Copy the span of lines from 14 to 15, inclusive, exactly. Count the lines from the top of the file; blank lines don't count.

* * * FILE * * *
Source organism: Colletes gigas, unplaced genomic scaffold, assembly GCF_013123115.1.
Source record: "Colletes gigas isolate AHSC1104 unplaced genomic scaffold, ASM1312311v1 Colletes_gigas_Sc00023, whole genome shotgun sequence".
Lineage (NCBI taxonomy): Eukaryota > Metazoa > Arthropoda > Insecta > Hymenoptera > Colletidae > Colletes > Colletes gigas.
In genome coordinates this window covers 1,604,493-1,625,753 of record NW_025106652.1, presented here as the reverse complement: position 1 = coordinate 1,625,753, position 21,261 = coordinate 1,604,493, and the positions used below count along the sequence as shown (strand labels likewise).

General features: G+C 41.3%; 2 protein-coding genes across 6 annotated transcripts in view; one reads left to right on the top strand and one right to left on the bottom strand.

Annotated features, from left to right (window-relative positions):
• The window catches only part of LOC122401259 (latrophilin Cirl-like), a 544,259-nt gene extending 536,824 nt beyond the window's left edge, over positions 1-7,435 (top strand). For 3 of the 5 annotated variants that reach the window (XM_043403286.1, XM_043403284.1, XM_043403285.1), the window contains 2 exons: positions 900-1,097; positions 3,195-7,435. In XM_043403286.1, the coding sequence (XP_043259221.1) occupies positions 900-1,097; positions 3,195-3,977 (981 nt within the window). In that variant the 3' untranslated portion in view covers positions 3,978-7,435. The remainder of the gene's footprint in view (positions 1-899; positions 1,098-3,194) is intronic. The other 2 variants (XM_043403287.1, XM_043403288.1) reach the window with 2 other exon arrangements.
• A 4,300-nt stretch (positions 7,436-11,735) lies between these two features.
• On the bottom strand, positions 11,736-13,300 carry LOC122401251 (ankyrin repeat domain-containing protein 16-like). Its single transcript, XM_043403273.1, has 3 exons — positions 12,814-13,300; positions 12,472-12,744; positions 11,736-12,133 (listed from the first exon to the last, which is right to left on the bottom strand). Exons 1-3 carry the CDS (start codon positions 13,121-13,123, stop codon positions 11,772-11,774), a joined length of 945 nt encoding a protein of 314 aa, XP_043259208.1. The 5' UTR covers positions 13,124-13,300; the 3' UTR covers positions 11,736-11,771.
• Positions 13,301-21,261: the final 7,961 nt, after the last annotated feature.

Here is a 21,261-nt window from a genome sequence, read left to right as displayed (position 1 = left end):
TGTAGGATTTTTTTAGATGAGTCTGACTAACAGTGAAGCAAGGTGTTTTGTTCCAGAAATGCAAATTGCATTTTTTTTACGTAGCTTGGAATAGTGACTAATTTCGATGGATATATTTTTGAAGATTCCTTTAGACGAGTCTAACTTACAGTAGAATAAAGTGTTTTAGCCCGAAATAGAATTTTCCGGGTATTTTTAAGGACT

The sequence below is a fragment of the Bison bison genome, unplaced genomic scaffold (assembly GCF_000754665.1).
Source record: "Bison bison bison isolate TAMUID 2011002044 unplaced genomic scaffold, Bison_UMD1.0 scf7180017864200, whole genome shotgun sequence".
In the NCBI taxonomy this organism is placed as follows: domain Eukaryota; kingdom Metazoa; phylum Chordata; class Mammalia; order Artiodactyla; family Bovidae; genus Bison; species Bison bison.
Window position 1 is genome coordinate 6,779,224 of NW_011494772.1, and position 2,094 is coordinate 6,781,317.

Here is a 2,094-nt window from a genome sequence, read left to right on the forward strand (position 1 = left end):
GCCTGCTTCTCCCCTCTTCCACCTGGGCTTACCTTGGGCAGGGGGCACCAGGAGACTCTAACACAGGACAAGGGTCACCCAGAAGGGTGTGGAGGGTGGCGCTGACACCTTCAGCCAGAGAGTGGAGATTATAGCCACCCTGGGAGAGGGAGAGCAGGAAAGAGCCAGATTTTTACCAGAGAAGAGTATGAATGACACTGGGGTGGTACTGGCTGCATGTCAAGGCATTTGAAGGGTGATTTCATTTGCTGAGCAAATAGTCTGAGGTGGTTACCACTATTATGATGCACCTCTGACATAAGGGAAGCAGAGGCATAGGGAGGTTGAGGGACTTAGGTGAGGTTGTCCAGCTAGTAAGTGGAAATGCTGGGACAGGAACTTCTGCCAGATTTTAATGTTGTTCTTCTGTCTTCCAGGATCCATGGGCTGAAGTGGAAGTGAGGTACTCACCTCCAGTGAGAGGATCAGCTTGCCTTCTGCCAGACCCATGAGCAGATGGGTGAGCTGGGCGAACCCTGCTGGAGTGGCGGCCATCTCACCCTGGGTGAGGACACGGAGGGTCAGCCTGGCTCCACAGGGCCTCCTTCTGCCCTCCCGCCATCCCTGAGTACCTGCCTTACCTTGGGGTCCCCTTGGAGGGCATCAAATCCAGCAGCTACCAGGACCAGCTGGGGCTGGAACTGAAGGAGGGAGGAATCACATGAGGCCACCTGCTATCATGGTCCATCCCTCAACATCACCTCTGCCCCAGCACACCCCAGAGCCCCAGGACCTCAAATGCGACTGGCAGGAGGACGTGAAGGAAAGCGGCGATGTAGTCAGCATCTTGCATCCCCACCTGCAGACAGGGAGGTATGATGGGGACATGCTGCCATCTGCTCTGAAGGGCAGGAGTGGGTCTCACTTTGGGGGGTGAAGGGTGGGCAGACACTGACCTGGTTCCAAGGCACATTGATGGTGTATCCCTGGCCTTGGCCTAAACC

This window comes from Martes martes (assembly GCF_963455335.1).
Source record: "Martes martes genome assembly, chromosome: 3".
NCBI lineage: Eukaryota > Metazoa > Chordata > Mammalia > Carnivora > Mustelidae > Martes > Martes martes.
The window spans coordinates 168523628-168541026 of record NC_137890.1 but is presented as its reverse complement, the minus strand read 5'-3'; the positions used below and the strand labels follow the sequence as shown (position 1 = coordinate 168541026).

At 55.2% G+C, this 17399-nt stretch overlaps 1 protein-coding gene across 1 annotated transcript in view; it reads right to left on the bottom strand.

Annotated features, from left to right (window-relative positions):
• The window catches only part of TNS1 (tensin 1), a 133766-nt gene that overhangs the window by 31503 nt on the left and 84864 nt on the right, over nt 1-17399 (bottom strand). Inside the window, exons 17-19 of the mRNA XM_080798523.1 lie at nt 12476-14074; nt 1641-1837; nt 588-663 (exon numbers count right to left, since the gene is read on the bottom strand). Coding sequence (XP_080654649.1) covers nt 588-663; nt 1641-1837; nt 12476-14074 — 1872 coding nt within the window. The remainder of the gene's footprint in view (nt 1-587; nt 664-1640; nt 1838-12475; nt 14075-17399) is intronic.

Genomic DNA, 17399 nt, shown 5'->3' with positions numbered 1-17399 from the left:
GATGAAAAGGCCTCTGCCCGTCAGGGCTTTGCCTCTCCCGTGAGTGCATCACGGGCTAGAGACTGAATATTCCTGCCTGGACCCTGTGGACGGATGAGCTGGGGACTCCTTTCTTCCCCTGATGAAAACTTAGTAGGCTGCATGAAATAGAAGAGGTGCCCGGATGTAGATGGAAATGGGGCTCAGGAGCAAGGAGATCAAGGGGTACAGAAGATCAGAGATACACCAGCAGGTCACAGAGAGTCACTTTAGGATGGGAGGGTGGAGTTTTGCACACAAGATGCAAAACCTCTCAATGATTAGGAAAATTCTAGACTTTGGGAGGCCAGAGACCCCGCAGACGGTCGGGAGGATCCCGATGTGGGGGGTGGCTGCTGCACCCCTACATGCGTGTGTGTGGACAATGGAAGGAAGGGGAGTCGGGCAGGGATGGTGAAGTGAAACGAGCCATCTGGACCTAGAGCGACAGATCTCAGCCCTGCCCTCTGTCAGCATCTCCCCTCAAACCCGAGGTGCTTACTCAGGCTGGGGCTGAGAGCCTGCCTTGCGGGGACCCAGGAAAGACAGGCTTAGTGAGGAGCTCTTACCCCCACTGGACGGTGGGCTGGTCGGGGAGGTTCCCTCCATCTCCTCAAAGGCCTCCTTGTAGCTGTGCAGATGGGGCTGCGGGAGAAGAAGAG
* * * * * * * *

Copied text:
Source record: "Bison bison bison isolate TAMUID 2011002044 unplaced genomic scaffold, Bison_UMD1.0 scf7180017864200, whole genome shotgun sequence".
In the NCBI taxonomy this organism is placed as follows: domain Eukaryota; kingdom Metazoa; phylum Chordata; class Mammalia; order Artiodactyla; family Bovidae; genus Bison; species Bison bison.